Lesson plan

Creating a Colorful World

This colorful lesson plan will get your students excited about mixing colors! They will learn how to create the secondary colors while practising their artistic skills.
GradeSubjectView aligned standards

Students will be able to identify the secondary colors.

(5 minutes)
  • Gather the students together for a read aloud.
  • Display the Sesame Street OK Go: Three Primary Colors on YouTube for the class.
(5 minutes)
  • Review the ideas from the clip, restating that there are three primary colors: red, yellow, and blue. These colors are special because we can’t make them. If we mix two of the primary colors together, we get a new colour, we call these new colors secondary colors.
  • Demonstrate colour mixing using a paper plate and small amounts of paint. Show the class what happens when you mix yellow + blue (green), red + blue (purple), and yellow + red (orange).
  • Explain that the shade or darkness of your new secondary colour depends on how much of each primary colour you use.
(10 minutes)
  • Read aloud the book Swatch: The Girl Who Loved colour by Julia Denos
  • Ask the students to think about the story and what colors they saw.
  • Have the students turn and talk to a partner to finish the sentence, “In the story I noticed____
  • Engage the class in a brief discussion about the main character with the following questions:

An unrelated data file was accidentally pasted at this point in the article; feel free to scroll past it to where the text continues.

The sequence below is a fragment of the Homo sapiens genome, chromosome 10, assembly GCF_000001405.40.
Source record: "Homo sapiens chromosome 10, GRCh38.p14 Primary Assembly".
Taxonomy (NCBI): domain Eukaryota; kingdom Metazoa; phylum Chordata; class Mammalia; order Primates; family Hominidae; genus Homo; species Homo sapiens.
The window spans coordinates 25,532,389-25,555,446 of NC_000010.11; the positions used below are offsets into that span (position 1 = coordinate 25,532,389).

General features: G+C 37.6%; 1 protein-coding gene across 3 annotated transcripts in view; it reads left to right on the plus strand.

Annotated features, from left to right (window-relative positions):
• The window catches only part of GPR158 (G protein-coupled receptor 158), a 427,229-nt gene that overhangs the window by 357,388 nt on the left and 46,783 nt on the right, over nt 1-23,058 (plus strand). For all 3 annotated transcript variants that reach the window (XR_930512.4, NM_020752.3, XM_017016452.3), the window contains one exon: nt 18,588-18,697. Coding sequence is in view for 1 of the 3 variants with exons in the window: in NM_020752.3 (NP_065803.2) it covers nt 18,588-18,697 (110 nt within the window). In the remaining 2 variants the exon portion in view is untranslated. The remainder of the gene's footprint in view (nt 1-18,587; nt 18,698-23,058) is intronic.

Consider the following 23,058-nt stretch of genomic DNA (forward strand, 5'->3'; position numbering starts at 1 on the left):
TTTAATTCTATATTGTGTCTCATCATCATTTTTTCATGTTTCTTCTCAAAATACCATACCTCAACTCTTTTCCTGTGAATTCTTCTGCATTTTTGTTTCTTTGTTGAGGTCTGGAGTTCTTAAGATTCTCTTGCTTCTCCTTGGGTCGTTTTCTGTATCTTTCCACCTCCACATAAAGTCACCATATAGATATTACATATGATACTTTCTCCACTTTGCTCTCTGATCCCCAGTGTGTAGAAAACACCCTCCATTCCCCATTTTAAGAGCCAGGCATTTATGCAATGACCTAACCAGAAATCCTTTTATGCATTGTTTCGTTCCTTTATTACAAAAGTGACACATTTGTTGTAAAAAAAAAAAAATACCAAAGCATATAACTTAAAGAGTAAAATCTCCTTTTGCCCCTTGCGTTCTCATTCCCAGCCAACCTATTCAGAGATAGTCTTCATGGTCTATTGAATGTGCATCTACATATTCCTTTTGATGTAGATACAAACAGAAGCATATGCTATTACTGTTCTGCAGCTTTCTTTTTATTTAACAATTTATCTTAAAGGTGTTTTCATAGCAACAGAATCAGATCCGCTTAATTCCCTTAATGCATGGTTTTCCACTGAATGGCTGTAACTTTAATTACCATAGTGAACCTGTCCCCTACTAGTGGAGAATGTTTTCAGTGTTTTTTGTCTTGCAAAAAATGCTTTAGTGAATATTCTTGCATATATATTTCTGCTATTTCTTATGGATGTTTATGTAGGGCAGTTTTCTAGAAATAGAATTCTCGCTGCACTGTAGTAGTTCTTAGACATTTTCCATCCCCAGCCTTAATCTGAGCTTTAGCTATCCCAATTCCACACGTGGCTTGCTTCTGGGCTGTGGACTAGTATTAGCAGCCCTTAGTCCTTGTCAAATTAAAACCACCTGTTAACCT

• What did you like about the main character?
    • What made her interesting or unique?
(20 minutes)
  • Explain that now students will get to practise mixing their own special colors.
  • Show students how they can use their paper plate to create new colors. Remind students to start with small amounts of paint and play around with how much of each colour to mix.
  • Pass out paper, paintbrushes, and water to each student.
  • Provide pairs or small groups of students with each of the three primary paint colors to share.
(5 minutes)
  • Review the ideas from the clip, restating that there are three primary colors: red, yellow, and blue. These colors are special because we can’t make them. If we mix two of the primary colors together, we get a new colour, we call these new colors secondary colors.

Support

  • Utilize sentence stems for students to support their participation in pair-share discussion, such as “In the story I noticed____” and “I wonder____?”
  • Provide colour words and images on the board for students to referenc*e.

Enrichment

  • Have students create a colour wheel to show the different colors that they were able to create.
(5 minutes)
  • Have students identify which of the secondary colors they were able to create when mixing colors.
  • Assess whether students are able to name the primary colors needed to create each secondary colour.
(5 minutes)
  • Review how to mix each of the secondary colors.
  • Ask students to share which colors they created and how they created their colors as time allows.

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